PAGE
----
“Gwendolen had her way, of course …”
(Daniel Deronda, chapter 23)
“[M]an is born unto trouble, as the sparks fly upward.” (Job 5:7). Mirah Lapidoth had an early acquaintance with this truth. Mirah is a passive young women, humbly enduring what comes her way. She has, however, a horror of doing evil which finally leads her to run away from her father when she suspects him of trying to more or less sell her to a rich Count.
Gwendolen approaches her trials with a completely different attitude. She feels that “[t]he family troubles … were easier for every one than for her” (ch. 24). This is actually probably the case. Gwendolen has always felt that happiness lay in “personal pre-eminence” and now she is faced with the necessity of trying out for the place of governess — with the possibility of being rejected. Poor Gwendolen (she’s been called that half-a-dozen times so far in the book) has always thought that her own personal objections to being “treated like a passenger with a third-class ticket” was reason enough why she should not be, and is now experiencing a very painful paradigm shift.
Her first attempt to escape the fate of becoming a governess meets with further proof of this painful fact. She consulted Herr Klesmer as to the possibilities of her going on the stage and perhaps being a singer as well — as, of course, she would want to take a high position. (Incidentally, this is the life that Mirah left, where she was subject to those “indignities” that have “no very definite form” for Gwendolen.) Klesmer tells Gwendolen, as kindly as possible, that she is completely unsuited for such a life. His words crush not only Gwendolen’s hopes, but also further that sense of herself “on the common level”. His words stay with her: “you will not, at best, achieve more than mediocrity — hard, incessant work, uncertain praise — […] mortifications, people no longer feigning not to see your blunders — glaring insignificance” (ch. 23).
Gwendolen is even angry with Grandcourt “for being what had hindered her from marrying him” (ch. 21). Then he returns. The temptation to escape her dreary lot is too great and, despite having previously resolved against doing so, Gwendolen accepts him. While Gwendolen has continued in ignorance as to Grandcourt’s actual character, the reader has not. He enjoys having power over others and using it to annoy them, and is utterly unpredictable. He wants to be completely master of the attractive and, to him, piquant Gwendolen. She also looks forward to asserting herself in her marriage and has absolutely no concept of “of the mutual influences, demands, duties of man and woman in the state of matrimony” (ch. 27). Obviously, one of them is headed for unhappiness and it will probably be the more ignorant Gwendolen.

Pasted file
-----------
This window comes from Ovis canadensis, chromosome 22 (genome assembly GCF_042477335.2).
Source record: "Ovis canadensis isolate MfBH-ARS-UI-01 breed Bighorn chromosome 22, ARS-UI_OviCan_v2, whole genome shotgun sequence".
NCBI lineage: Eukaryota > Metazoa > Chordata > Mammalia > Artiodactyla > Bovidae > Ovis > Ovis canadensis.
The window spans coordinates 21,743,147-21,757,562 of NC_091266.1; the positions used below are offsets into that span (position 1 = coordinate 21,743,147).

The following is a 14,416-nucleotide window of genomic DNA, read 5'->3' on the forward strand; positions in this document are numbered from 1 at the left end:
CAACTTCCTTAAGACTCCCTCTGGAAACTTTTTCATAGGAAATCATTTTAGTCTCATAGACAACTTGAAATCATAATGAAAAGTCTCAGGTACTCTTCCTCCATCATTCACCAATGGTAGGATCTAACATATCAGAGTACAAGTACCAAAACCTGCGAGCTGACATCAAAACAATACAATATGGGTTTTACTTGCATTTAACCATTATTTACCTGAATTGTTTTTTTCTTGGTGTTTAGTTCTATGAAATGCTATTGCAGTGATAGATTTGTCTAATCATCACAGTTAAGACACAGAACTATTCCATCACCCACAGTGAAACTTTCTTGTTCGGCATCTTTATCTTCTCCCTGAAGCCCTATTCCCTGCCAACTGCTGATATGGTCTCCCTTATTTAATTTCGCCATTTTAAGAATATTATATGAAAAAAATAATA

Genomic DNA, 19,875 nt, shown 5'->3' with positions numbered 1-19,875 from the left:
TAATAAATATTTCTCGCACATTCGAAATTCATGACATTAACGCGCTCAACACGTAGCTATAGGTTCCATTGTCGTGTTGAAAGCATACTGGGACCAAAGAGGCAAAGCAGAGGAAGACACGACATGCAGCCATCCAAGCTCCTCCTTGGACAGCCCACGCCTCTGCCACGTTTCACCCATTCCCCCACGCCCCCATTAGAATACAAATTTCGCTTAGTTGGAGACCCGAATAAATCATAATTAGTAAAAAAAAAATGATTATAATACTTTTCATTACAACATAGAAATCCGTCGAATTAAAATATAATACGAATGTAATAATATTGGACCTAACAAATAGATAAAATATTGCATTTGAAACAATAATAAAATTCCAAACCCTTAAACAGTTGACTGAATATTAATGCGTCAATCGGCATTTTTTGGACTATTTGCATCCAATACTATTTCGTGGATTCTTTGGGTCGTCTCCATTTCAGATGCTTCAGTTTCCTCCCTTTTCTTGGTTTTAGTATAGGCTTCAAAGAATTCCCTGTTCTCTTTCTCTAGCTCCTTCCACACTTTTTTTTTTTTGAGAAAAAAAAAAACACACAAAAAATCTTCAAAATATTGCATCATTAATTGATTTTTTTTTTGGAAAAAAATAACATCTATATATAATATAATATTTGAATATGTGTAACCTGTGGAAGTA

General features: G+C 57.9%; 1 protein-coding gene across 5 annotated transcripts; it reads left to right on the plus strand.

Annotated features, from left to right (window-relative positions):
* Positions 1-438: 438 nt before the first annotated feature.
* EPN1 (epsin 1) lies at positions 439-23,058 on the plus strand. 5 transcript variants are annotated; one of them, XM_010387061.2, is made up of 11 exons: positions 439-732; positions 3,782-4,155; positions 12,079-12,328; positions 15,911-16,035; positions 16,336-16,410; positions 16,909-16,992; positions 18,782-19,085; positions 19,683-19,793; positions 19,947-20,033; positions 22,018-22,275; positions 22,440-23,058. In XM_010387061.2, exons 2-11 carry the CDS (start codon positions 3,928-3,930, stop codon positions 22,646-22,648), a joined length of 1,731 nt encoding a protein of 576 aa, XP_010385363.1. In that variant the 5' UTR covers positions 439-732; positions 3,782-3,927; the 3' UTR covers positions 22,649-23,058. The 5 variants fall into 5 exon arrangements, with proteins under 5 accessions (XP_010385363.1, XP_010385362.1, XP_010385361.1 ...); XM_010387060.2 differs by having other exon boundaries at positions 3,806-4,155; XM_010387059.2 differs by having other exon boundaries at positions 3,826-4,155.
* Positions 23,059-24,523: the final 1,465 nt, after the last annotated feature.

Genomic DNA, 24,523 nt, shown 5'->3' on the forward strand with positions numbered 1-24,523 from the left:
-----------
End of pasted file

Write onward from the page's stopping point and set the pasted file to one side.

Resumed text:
On a happier note, Gwendolen is not the only maiden choosing a husband. In this book, Catherine Arrowpoint engaged herself to Herr Klesmer. Catherine is of the stuff good friends are made. Little details like her calling on Mrs. Davilow after the loss of her fortune (ch. 21) make Catherine such a likable person. Though she is not beautiful, “[t]here is a charm of eye and lip which comes with every little phrase that certifies delicate perception or fine judgment, with every unostentatious word or smile that shows a heart awake to others” (ch. 22). It is no wonder that Klesmer loves her. Of course, her parents aren’t happy that she is marrying a Jewish composer with a “deuced foreign look”, but being the sensible girl she is, she doesn’t see such things as an insuperable impediment and sticks to her engagement.
Screencaps from the 2002 adaptation of Daniel Deronda with Hugh Dancy as Daniel Deronda, Romola Garai as Gwendolen Harlth, Hugh Bonneville as Henleigh Grandcourt, and Jodhi May as Mirah Lapidoth.